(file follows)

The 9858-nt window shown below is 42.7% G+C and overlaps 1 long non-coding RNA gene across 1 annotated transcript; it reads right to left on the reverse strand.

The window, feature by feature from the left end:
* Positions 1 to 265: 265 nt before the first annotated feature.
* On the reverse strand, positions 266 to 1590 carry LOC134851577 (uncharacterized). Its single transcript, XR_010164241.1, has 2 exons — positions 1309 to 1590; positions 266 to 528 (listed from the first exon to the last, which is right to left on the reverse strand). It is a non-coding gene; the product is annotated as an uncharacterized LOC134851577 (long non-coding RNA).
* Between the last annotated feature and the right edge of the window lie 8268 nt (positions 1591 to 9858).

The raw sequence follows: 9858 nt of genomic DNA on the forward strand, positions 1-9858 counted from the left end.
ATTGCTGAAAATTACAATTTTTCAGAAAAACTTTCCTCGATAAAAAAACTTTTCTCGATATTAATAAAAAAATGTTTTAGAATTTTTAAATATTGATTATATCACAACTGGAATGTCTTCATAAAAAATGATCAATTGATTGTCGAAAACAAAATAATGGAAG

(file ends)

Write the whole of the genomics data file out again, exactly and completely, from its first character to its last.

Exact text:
The 9858-nt window shown below is 42.7% G+C and overlaps 1 long non-coding RNA gene across 1 annotated transcript; it reads right to left on the reverse strand.

The window, feature by feature from the left end:
* Positions 1 to 265: 265 nt before the first annotated feature.
* On the reverse strand, positions 266 to 1590 carry LOC134851577 (uncharacterized). Its single transcript, XR_010164241.1, has 2 exons — positions 1309 to 1590; positions 266 to 528 (listed from the first exon to the last, which is right to left on the reverse strand). It is a non-coding gene; the product is annotated as an uncharacterized LOC134851577 (long non-coding RNA).
* Between the last annotated feature and the right edge of the window lie 8268 nt (positions 1591 to 9858).

The raw sequence follows: 9858 nt of genomic DNA on the forward strand, positions 1-9858 counted from the left end.
ATTGCTGAAAATTACAATTTTTCAGAAAAACTTTCCTCGATAAAAAAACTTTTCTCGATATTAATAAAAAAATGTTTTAGAATTTTTAAATATTGATTATATCACAACTGGAATGTCTTCATAAAAAATGATCAATTGATTGTCGAAAACAAAATAATGGAAG